As I posted on twitter, I have hit upon a paradox in my work.

The more I read, the more I want to write.   The more I write, the more I need to read. 

This one’s a difficult one.  Here’s where I am.

Yesterday I read through my musicological ballad analysis chapter and started to read Beth Quitslund’s ‘The Reformation in Rhyme’.  I found references to several other books I should look at  about the metrical psalters.  This is par for the course.  This happens every time I read anything.  Each book I look at generates about another 4 or 5 that I feel the need to look at too.  I’m used to this, but it gets a little bit frustrating.

This morning I sat down to write some notes to remind myself what I need to do in the next few weeks.  I  looked through the notes from my last panel meeting, and from the supervisory meetings I had just before I was taken ill.  More things to read.  Chapters in books, unpublished theses, articles, entire monographs…  More and more things to read.  Then I looked round at my bookshelves, groaning under the weight of unread books from the library.

Most of what I ‘need’ to do is reading,  but I need to write something for my next meeting.  I have 23 thousand words of a working document on the analysis of the ballad tunes and their lyrics (it will be substantially less when I move the ballad lyrics to the appendices), but it’s not finished.  I need to do more work on dating the ballads and analysing their lyrics.  Then I need to relate it to the general trends in Renaissance music of the period, and so we come back to secondary reading.  Everything I do leads to more reading.  But I want to write! What’s more, I need to write.  So I suppose at some point I have to draw the line under reading, at least for a while, to do the writing that that reading has generated and carry on with the primary research.

I had a very supportive ‘back to work’ meeting on Wednesday. We talked about my plans to ease myself back into work gently with some reading!  Also, I have an article about Jacobean corruption and Saint John Roberts almost ready for submission to a journal.  I just have to get an exact reference for the document on which it is based, sort out exactly how to present the website references and check it through once more.  As soon as I get the document archive reference, I will be sending it straight off and not holding my breath.  There are also a couple of conferences I want to prepare something for.  One is the histfest at Lancaster University, which is just up the road from me.  So I’ve got plenty to keep me going.  It was lovely being back at work, and great to know I’ve got my panel supporting me.

Advertisements
The Staircase Hall (1884–7), designed by Sir J...

The Staircase Hall (1884–7), designed by Sir John Taylor (Photo credit: Wikipedia)

As I write this (a day late – yes, I know), I have just passed through Stafford on the Pendolino, on my way back from London, where I attended the Historical Association’s Branches and Members Committee Meeting.  It’s going dark outside the windows, and in the last quarter of an hour I’ve been watching lights go on all over the dusky countryside. At the meeting I seem to have volunteered to help re-organise the branches and branch officers’ area of the H.A. website, and to be a mentor for H.A. branch officers in the north of England.  I do sometimes think that what with looking after the children and doing my PhD, I’m not giving the H.A. the attention it requires.  Oh well, time for a bit of planning to get everything in, I guess!  The meeting finished early, and I spent an hour in the National Gallery before heading back to Euston to catch my train home to Preston, which was jolly nice.  I like travelling by train, I must admit, and the fact that I can now get to London in just over two hours makes it do-able, in my experience.  I’m not a happy driver, and I’d much rather let the train do the work.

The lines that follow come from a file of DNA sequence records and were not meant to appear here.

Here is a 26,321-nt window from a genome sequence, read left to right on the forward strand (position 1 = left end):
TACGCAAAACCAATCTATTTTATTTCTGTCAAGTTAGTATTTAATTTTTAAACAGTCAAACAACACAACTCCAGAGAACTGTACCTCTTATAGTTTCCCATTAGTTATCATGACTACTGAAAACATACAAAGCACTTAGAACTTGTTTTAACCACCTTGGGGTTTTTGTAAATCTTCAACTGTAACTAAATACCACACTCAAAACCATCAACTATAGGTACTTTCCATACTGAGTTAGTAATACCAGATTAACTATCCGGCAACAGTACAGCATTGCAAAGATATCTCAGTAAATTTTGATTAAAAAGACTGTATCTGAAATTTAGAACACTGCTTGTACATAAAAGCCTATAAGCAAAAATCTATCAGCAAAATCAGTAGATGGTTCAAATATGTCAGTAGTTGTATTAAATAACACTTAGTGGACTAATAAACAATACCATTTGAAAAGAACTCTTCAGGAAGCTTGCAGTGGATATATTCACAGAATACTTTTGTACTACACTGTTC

It’s been a somewhat frustrating week, work-wise.  It was the children’s half term, and for once their father was not on holiday the same week, so I’ve not got a lot done.  My parents looked after the children on Tuesday so that I could go into Manchester to take back to the library a book that had been recalled, but what little time I had not looking after my children this week was mainly spent trying to get my new laptop to work (it runs on Windows 8, but what I think of that operating system is best left unsaid – suffice it to say that a lot of swearing took place under my breath) and trying to set up a new wifi router that could cope with the number of machines that now need it in my house.  All very time consuming and irritating.  Which is why I didn’t get my blog written last night – yesterday evening was the first chance I’d had all week to do some research!

I’ve created a huge working document analysing the ballad tunes musicologically.  The next step, which I am desperate to get on with, is looking at the links between the ballads, their backgrounds and their publication history.  I’m itching to get on with it, much as I enjoyed taking my children to the park, the ice-cream cafe and the cheese factory this week!  However, there will be quite a lot to get in my way over the next couple of weeks as, even though the children are back at school, I have a lot of appointments to keep.  I’m looking forward to getting started again, though.